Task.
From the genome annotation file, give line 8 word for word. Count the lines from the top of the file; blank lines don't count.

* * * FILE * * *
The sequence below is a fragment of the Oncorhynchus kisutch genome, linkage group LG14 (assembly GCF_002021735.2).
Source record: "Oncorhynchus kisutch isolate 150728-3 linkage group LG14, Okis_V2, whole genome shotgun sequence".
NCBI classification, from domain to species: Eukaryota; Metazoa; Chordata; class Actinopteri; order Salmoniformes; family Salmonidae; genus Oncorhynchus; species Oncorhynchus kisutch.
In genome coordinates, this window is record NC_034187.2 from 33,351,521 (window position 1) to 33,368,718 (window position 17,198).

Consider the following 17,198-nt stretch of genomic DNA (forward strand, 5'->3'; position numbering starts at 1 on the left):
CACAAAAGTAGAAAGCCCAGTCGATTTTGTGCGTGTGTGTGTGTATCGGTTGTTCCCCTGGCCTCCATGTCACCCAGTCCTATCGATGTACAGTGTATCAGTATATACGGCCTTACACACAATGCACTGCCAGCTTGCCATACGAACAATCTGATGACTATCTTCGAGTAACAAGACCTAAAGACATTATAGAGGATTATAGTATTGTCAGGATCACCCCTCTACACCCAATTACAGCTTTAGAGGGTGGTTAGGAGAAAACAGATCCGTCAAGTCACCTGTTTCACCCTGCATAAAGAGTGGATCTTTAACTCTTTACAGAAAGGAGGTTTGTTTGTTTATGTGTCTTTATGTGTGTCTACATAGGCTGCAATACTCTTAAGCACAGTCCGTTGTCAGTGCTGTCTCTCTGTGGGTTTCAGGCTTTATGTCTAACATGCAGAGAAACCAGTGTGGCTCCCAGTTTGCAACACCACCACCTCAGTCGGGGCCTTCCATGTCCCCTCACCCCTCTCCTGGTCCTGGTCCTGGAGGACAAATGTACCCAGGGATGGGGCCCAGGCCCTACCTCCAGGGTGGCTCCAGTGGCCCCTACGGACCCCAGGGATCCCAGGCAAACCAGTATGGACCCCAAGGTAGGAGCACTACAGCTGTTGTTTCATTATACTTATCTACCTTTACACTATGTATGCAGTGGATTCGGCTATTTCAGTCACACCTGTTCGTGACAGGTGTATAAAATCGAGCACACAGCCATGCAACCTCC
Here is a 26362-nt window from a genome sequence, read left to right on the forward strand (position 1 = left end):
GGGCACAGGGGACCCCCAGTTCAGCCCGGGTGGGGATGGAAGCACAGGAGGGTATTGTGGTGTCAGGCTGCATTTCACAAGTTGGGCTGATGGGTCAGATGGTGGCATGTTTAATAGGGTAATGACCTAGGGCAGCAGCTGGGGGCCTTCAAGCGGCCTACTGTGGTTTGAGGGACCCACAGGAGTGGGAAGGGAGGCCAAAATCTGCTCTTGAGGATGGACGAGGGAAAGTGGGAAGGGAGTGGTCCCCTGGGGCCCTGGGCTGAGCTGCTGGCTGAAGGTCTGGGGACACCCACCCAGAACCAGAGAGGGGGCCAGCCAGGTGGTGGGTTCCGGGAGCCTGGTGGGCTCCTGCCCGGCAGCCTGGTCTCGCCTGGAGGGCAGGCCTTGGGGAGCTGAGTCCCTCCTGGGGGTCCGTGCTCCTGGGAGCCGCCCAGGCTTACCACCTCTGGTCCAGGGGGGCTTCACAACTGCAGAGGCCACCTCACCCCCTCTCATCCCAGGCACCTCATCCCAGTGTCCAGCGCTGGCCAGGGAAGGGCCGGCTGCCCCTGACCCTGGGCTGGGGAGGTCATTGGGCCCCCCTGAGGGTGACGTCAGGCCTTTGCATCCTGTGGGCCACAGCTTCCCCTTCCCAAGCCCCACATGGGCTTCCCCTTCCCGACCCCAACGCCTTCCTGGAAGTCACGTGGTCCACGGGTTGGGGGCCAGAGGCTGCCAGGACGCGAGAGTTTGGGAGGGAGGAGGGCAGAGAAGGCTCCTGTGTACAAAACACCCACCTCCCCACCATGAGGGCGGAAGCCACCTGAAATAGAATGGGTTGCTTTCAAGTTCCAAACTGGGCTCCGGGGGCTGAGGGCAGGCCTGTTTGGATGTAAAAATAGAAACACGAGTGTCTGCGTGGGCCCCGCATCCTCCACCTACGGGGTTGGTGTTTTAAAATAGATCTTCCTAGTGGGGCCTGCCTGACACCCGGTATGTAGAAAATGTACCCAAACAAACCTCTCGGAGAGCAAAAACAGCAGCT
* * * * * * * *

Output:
GGGCACAGGGGACCCCCAGTTCAGCCCGGGTGGGGATGGAAGCACAGGAGGGTATTGTGGTGTCAGGCTGCATTTCACAAGTTGGGCTGATGGGTCAGATGGTGGCATGTTTAATAGGGTAATGACCTAGGGCAGCAGCTGGGGGCCTTCAAGCGGCCTACTGTGGTTTGAGGGACCCACAGGAGTGGGAAGGGAGGCCAAAATCTGCTCTTGAGGATGGACGAGGGAAAGTGGGAAGGGAGTGGTCCCCTGGGGCCCTGGGCTGAGCTGCTGGCTGAAGGTCTGGGGACACCCACCCAGAACCAGAGAGGGGGCCAGCCAGGTGGTGGGTTCCGGGAGCCTGGTGGGCTCCTGCCCGGCAGCCTGGTCTCGCCTGGAGGGCAGGCCTTGGGGAGCTGAGTCCCTCCTGGGGGTCCGTGCTCCTGGGAGCCGCCCAGGCTTACCACCTCTGGTCCAGGGGGGCTTCACAACTGCAGAGGCCACCTCACCCCCTCTCATCCCAGGCACCTCATCCCAGTGTCCAGCGCTGGCCAGGGAAGGGCCGGCTGCCCCTGACCCTGGGCTGGGGAGGTCATTGGGCCCCCCTGAGGGTGACGTCAGGCCTTTGCATCCTGTGGGCCACAGCTTCCCCTTCCCAAGCCCCACATGGGCTTCCCCTTCCCGACCCCAACGCCTTCCTGGAAGTCACGTGGTCCACGGGTTGGGGGCCAGAGGCTGCCAGGACGCGAGAGTTTGGGAGGGAGGAGGGCAGAGAAGGCTCCTGTGTACAAAACACCCACCTCCCCACCATGAGGGCGGAAGCCACCTGAAATAGAATGGGTTGCTTTCAAGTTCCAAACTGGGCTCCGGGGGCTGAGGGCAGGCCTGTTTGGATGTAAAAATAGAAACACGAGTGTCTGCGTGGGCCCCGCATCCTCCACCTACGGGGTTGGTGTTTTAAAATAGATCTTCCTAGTGGGGCCTGCCTGACACCCGGTATGTAGAAAATGTACCCAAACAAACCTCTCGGAGAGCAAAAACAGCAGCT